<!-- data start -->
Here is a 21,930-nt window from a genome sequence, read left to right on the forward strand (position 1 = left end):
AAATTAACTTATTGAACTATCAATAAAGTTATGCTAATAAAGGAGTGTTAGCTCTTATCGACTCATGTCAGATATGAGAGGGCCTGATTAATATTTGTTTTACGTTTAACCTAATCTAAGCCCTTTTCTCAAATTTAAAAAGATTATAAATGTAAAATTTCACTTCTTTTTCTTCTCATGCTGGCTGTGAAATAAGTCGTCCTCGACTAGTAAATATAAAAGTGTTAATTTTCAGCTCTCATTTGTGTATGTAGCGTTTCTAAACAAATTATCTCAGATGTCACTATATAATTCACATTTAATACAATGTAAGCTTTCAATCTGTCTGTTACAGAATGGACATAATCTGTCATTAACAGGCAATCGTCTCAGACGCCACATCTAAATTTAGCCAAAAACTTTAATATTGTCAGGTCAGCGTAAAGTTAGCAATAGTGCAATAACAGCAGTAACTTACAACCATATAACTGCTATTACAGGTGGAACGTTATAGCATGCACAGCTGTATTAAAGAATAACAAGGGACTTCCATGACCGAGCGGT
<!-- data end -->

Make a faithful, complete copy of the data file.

Here is a 21,930-nt window from a genome sequence, read left to right on the forward strand (position 1 = left end):
AAATTAACTTATTGAACTATCAATAAAGTTATGCTAATAAAGGAGTGTTAGCTCTTATCGACTCATGTCAGATATGAGAGGGCCTGATTAATATTTGTTTTACGTTTAACCTAATCTAAGCCCTTTTCTCAAATTTAAAAAGATTATAAATGTAAAATTTCACTTCTTTTTCTTCTCATGCTGGCTGTGAAATAAGTCGTCCTCGACTAGTAAATATAAAAGTGTTAATTTTCAGCTCTCATTTGTGTATGTAGCGTTTCTAAACAAATTATCTCAGATGTCACTATATAATTCACATTTAATACAATGTAAGCTTTCAATCTGTCTGTTACAGAATGGACATAATCTGTCATTAACAGGCAATCGTCTCAGACGCCACATCTAAATTTAGCCAAAAACTTTAATATTGTCAGGTCAGCGTAAAGTTAGCAATAGTGCAATAACAGCAGTAACTTACAACCATATAACTGCTATTACAGGTGGAACGTTATAGCATGCACAGCTGTATTAAAGAATAACAAGGGACTTCCATGACCGAGCGGT